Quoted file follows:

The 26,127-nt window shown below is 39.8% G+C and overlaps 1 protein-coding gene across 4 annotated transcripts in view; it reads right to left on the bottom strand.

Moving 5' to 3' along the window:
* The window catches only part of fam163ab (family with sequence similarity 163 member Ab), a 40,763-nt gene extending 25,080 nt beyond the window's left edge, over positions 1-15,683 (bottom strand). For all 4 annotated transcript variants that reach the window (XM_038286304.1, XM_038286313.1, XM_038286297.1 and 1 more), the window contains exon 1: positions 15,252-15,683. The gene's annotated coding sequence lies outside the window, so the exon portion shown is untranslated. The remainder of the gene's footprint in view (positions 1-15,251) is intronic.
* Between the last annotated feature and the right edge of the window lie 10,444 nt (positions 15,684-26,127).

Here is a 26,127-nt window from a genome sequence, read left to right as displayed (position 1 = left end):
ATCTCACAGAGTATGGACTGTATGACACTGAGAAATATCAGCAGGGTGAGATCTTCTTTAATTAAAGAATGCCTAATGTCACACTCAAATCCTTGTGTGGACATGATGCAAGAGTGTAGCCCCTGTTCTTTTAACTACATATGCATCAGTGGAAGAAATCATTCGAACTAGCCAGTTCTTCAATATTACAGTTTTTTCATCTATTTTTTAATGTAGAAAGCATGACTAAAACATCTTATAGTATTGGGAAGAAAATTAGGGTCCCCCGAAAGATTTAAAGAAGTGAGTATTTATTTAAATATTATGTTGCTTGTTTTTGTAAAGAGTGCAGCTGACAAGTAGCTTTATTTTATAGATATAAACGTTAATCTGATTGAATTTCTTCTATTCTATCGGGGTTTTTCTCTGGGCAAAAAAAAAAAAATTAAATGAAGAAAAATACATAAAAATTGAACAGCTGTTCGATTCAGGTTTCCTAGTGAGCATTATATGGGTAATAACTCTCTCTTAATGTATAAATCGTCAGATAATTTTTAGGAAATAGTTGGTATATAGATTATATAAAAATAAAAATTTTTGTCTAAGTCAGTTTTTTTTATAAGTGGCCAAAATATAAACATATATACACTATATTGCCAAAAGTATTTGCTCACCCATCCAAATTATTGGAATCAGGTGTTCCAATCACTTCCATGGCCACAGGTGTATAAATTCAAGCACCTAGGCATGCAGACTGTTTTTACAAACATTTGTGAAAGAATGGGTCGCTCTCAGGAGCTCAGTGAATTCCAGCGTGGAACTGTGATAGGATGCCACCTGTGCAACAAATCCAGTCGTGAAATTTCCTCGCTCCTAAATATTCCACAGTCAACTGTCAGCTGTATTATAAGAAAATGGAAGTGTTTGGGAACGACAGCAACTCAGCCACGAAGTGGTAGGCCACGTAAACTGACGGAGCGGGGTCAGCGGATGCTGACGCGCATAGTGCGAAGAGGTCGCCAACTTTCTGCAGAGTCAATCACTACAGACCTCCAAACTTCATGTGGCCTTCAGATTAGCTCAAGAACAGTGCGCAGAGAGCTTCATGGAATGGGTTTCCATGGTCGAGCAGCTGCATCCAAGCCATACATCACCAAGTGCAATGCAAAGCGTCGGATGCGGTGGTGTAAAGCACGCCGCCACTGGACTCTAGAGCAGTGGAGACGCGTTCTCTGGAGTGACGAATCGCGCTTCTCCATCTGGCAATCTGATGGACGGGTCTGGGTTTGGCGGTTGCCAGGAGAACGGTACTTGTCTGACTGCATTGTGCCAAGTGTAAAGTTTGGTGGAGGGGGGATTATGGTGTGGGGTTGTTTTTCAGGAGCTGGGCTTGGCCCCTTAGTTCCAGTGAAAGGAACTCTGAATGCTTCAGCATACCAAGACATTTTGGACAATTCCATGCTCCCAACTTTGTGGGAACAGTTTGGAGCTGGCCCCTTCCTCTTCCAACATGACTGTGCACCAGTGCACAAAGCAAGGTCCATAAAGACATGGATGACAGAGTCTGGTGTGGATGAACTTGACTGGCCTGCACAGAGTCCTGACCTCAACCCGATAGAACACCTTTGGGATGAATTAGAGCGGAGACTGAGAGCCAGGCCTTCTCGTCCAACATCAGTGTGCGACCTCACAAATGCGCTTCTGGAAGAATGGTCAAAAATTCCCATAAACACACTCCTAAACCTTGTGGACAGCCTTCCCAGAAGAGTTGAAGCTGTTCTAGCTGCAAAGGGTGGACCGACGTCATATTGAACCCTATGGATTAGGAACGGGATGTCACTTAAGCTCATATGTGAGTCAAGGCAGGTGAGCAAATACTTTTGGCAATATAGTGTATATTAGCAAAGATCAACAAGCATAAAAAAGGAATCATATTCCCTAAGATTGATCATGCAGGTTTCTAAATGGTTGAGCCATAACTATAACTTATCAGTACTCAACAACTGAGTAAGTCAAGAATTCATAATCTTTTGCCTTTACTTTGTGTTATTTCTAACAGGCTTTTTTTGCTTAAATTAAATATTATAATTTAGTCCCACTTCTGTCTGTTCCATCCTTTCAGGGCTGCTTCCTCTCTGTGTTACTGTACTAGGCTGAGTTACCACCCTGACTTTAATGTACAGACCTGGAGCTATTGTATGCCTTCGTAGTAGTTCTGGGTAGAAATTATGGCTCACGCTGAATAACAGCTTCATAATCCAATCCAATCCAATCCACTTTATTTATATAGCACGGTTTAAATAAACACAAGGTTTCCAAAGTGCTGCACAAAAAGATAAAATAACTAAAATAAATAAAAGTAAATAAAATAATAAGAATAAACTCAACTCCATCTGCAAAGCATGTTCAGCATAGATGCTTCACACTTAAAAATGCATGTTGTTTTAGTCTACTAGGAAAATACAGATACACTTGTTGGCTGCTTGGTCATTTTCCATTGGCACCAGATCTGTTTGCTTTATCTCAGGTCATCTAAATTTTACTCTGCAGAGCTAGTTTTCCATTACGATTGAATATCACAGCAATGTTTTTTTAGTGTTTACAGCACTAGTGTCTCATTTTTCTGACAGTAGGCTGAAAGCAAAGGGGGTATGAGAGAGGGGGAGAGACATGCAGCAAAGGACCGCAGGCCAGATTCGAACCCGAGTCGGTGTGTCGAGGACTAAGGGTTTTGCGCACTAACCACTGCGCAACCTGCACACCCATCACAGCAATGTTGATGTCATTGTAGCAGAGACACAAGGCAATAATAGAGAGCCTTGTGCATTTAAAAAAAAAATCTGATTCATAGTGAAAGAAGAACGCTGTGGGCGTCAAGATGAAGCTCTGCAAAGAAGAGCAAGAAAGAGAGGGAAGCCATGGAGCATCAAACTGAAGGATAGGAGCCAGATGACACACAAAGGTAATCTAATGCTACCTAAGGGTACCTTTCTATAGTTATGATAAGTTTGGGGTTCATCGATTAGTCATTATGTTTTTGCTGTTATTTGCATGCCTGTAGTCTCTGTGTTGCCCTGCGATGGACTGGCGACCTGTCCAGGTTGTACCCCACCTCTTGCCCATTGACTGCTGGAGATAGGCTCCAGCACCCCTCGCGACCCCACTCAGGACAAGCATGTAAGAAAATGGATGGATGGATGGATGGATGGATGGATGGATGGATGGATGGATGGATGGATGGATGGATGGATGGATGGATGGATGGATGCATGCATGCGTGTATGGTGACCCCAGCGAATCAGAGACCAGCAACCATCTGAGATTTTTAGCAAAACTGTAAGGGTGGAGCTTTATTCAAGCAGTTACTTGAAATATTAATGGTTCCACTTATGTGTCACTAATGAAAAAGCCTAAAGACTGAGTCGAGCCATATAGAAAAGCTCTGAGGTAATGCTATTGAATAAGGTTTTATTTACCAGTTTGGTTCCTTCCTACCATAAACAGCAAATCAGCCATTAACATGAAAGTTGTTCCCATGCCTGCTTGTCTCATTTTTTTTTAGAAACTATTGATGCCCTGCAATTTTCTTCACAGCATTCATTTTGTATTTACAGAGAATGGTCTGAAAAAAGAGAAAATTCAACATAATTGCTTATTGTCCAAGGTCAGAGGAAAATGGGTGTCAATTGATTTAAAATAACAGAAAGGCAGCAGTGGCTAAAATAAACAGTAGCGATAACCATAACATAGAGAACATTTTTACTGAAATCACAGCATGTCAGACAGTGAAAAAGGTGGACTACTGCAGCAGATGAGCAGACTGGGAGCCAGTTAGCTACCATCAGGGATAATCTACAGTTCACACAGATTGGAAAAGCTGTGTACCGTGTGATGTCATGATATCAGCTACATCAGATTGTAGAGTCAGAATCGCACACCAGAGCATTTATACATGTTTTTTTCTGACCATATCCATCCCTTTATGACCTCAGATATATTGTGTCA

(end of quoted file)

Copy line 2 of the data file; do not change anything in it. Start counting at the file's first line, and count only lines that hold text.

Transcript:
Moving 5' to 3' along the window: